The “Anglicism of the Year” jury defined Shitstorm as a public outcry, primarily on the internet, in which arguments mix with threats and insults to reach a critical mass, forcing a reaction.
“This new kind of protest is clearly different in kind and degree from what could be expected in the past in response to a statement or action,” said jury member Michael Mann, who runs a language website called Lexikographieblog.
The jury said in a statement on Monday: “Shitstorm fills a gap in the German vocabulary that has become apparent through changes in the culture of public debate.”
It added that established German words, such as Kritik (criticism), were simply not descriptive enough.
Shitstorm came into widespread use last year in connection with the financial crisis in Greece and the plagiarism scandal which forced the then Defence Minister Karl-Theodor zu Guttenberg to resign.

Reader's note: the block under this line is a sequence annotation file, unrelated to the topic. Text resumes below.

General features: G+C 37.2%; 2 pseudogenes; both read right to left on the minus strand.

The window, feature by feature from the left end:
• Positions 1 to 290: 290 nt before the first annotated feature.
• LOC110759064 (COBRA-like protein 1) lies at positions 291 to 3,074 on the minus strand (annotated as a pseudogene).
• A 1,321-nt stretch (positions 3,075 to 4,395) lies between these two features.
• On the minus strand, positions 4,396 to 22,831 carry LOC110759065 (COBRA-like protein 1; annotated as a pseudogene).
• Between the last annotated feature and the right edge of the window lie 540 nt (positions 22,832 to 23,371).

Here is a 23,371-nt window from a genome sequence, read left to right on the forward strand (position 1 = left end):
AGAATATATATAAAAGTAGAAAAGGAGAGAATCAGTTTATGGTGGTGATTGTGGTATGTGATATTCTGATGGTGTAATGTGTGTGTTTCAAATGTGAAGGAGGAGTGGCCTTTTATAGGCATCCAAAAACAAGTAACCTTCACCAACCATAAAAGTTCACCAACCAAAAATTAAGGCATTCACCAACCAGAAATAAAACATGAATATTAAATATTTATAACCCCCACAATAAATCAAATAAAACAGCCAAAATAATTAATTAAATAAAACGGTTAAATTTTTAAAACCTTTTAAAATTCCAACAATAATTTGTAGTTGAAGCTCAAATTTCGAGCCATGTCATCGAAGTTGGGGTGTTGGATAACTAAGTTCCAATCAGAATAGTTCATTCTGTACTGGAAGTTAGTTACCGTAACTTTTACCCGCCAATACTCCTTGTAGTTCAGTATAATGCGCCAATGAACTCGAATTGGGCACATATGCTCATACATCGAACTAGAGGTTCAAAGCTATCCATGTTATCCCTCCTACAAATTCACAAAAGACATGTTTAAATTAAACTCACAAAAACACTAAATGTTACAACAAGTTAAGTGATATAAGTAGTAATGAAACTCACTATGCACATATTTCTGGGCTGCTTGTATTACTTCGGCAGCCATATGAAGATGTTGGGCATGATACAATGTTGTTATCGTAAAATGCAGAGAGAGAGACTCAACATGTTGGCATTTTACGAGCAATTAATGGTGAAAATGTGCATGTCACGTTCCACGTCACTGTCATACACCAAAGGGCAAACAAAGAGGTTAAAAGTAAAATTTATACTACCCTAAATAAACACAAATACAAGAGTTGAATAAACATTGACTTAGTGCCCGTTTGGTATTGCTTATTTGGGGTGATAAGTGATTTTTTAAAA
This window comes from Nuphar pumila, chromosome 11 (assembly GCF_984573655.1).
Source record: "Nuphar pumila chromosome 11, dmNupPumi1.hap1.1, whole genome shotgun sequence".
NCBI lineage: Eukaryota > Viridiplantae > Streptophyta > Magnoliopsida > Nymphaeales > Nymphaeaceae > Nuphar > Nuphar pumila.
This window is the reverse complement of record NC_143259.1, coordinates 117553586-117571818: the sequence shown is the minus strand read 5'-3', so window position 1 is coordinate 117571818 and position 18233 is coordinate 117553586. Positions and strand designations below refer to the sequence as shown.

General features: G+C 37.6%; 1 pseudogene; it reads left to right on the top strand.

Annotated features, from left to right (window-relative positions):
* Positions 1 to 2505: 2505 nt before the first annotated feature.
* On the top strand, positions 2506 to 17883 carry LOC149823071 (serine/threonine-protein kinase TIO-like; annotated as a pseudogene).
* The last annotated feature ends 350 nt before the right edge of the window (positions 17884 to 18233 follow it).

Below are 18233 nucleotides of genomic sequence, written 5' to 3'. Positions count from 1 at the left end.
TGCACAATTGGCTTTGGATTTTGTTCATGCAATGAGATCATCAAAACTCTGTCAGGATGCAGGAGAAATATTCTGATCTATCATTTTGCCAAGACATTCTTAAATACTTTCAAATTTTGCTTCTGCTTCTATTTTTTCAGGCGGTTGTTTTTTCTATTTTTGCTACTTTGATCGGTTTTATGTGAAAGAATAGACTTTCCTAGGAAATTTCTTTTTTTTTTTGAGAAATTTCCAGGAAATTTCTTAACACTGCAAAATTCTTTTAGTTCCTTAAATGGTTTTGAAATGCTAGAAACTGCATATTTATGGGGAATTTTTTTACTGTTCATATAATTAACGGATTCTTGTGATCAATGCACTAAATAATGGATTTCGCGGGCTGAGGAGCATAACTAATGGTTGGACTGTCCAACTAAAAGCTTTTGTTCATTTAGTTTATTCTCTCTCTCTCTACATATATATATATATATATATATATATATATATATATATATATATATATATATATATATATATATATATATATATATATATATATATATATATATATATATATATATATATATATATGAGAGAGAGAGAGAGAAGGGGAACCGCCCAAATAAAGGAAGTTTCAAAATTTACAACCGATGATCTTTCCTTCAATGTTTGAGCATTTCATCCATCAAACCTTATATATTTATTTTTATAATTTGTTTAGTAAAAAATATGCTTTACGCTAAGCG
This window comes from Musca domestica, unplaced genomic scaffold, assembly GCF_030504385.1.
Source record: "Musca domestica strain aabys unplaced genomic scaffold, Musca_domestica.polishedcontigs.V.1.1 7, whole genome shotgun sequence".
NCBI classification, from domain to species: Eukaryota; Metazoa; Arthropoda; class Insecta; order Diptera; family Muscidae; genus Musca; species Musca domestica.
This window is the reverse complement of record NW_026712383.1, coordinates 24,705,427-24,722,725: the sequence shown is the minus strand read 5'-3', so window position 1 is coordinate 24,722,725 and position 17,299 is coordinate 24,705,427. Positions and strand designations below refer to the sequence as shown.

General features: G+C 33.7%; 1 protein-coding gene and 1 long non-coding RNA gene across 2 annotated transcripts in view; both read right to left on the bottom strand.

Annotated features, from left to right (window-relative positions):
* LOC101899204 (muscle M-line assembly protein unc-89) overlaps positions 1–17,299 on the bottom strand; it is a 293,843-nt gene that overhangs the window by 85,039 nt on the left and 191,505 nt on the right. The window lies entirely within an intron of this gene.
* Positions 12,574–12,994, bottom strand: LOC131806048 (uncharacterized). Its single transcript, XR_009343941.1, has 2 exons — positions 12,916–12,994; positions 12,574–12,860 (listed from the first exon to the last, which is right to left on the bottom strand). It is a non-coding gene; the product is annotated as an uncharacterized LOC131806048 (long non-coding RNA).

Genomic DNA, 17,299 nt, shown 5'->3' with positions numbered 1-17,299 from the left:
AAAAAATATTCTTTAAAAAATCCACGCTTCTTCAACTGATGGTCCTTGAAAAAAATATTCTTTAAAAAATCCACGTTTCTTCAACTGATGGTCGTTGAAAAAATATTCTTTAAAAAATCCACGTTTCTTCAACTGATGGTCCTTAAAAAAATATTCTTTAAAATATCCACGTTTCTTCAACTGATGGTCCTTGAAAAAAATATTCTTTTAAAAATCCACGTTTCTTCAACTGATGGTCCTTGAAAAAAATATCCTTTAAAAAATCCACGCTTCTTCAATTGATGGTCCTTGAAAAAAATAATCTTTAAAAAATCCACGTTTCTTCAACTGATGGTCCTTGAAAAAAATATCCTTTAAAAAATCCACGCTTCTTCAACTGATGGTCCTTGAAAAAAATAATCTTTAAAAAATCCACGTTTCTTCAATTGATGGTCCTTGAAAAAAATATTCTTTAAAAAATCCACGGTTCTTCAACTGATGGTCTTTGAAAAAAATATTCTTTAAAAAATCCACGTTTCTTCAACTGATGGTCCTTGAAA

The second most important Anglicism this year was Stresstest, referring to the analysis of banks’ financial strength during the European financial crisis, the jury decided.
Rounding out the top three was circeln which comes from the new social network Google+ and means to add someone to a contact list.
The Anglicism of the Year contest, organised since 2010 by University of Hamburg linguist Anatol Stefanowitsch, is designed to recognise English’s contribution to German as the language evolves.
“The borrowing of words is a natural process that occurs in any language,” the jury’s statement said.
The big winner in 2010 was leaken, which was adopted during controversies such as the sensitive leaking of government information to the Wikileaks website.